Published
21st September 2020

GC analysis of e-liquid for impurities & nicotine using hydrogen carrier gas

Introduction

Over the past 5 years, e-cigarettes have become a widespread, popular alternative to conventional tobacco products. Almost 70% of smokers report wanting to stop smoking and often e-cigarettes are cited as an alternative to cigarettes that can begin the process of quitting altogether. An e-cigarette produces an aerosol, rather than smoke, by heating the e-liquid using a heating element. The aerosol, which consists of humectants, flavourings and nicotine is then inhaled by the user.

Part of the popularity of e-cigarettes derives from the variety of flavours as well as the ability of the user to decide on the concentration of nicotine in e-liquid that they use, so that if they wish to quit, a weaning process can be undertaken with the aim of reducing nicotine intake, and ultimately, a person’s dependence on this highly addictive compound.

The component parts of e-cig liquid and the likely vaporized compounds have been subject of great interest for consumer safety bodies in countries and organisations. The U.S. Food and Drug Administration (FDA) and The Centers for Disease Control (CDC) have studied users of e-liquids who have developed health problems attributed to use of e-liquids and found that most cases were associated with users who modified their vaping device, or had used black market modified e-Liquids. Vitamin E acetate, which is used in black market e-liquids as a thickening agent is thought to be one product that can cause lung damage, and screening for compounds known to have health effects is becoming increasingly important in the industry.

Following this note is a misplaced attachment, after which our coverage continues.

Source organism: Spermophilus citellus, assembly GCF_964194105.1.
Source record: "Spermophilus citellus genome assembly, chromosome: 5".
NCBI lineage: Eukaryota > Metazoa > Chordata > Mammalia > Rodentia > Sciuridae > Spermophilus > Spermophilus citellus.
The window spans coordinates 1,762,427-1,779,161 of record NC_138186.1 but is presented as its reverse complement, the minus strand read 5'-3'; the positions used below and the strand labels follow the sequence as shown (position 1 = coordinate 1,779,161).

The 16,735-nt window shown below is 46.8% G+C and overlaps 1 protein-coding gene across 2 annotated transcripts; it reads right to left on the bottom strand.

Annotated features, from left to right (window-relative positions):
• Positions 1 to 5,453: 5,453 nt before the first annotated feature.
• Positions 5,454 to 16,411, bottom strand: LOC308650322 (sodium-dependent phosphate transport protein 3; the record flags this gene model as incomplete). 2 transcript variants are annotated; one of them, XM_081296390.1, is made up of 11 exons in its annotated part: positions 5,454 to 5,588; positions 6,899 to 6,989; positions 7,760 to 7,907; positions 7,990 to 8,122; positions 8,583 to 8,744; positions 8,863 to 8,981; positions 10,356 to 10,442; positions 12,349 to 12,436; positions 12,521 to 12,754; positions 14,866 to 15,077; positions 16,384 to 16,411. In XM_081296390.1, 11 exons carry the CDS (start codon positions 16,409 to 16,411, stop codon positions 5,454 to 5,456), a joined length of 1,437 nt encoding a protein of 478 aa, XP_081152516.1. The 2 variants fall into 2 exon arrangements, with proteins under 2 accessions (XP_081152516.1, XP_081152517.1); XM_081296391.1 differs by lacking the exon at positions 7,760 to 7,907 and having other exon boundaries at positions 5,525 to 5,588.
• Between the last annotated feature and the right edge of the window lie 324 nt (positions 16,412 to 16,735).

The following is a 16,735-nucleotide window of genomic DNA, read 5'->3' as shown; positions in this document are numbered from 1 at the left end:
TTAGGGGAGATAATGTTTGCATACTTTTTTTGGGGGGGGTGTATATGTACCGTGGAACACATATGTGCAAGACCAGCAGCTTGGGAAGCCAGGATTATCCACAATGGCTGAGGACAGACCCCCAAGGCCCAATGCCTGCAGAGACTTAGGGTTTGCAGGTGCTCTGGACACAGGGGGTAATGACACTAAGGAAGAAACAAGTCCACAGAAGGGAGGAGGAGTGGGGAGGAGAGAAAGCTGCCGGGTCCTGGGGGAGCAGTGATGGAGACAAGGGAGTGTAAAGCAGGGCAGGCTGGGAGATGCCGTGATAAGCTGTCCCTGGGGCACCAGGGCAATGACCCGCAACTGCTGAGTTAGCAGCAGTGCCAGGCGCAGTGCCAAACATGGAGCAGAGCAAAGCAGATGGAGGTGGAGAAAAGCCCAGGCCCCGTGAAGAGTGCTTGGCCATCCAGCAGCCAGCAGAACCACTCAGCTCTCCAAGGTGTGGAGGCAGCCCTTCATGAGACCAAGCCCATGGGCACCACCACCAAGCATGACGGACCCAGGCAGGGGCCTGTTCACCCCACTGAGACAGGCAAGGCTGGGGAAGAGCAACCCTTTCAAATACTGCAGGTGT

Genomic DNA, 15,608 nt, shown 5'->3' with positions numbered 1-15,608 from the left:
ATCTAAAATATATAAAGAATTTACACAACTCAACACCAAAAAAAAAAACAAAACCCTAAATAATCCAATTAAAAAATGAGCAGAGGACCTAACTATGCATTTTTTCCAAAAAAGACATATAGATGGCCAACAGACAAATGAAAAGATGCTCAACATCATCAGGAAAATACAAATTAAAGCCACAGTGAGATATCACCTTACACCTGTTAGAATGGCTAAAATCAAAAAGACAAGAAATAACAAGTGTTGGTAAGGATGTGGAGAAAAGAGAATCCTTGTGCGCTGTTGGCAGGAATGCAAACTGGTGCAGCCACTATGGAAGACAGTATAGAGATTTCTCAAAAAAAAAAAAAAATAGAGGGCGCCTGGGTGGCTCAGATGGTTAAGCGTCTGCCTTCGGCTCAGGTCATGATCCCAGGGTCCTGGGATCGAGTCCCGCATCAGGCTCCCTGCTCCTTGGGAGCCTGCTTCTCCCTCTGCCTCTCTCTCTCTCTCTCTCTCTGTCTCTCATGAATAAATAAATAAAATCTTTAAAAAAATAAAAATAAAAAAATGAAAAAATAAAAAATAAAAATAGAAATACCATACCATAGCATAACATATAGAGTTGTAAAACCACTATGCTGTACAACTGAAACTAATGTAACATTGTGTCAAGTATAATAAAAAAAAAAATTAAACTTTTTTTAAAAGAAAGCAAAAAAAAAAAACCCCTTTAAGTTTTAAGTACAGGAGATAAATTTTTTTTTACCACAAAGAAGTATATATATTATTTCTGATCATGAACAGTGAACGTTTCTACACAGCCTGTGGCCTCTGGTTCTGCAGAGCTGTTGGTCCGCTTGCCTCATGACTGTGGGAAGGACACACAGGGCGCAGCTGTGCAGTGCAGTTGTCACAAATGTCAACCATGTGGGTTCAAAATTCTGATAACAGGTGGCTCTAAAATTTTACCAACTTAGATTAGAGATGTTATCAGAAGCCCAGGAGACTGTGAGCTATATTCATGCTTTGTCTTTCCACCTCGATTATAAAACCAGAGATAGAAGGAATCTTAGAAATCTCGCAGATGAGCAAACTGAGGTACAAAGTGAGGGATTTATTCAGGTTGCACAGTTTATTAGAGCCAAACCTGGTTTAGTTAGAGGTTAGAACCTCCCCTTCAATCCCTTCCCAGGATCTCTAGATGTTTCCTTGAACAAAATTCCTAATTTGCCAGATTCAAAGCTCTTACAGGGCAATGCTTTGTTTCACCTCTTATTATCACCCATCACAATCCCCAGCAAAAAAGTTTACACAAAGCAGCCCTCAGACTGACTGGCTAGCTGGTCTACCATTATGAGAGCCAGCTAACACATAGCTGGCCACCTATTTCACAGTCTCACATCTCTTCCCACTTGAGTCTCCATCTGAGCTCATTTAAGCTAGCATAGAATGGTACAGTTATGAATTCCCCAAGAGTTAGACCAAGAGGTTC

Companies that produce e-liquids are seeing increasingly stringent regulation, for example, UK law states that all ingredients used in quantities greater than 0.1% must be labelled, with nicotine content being allowed up to a maximum concentration of 20mg/mL1.  Responsible suppliers are also screening for toxic impurities to prevent them causing damage to the health of their customers. A study by Restek showed that the stated nicotine content on packaging did not always match that of the liquid2, but as regulation around e-liquids tightens, there is more onus on suppliers to produce a consistent product that states the true quantity of nicotine and any other products that are required for labelling. Indeed, the EU legislation on e-cigarettes states that “Packaging must also include a list of ingredients contained in the product, information on the product's nicotine content, and a leaflet with instructions for use and information on adverse effects, risk groups, addictiveness and toxicity.”

Experimental

All analyses were carried out on Jucce e-Liquids using an Agilent 5977 GC-MSD with carrier gas supplied by a Peak Scientific Precision Hydrogen Trace 500cc.

Sample Preparation

One drop of e-liquid (appx 20mg) should be accurately weighed in a glass vial, to which 5mL of internal standard solution is added. The mixture is then shaken. , transferred to a GC vial and analysed.

Calibration

A five-level calibration curve was established for all target compounds, with Nicotine detected across the range of 4ppm-80ppm, glycerol detected across the range of 0.8-12.0 mg/mL and propylene glycol detected across the range of 0.1-2.0 mg/mL  (Figure 1).

Agilent 5977 GC-MSD Method conditions

Hardware

Split/Splitless Inlet

Agilent 5977 GC-MSD

Carrier gas - Hydrogen

Inlet temperature - 280°C

DB- Select 624 Ultra Inert Column,

Column flow - 1.1 mL/min

30m x 0.25 mm x 1.4 µm

Split ratio -50:1

 

Column temperature - 50°C for 2 min

 

20°C / min to 230°C

 

Transfer line temp - 280°C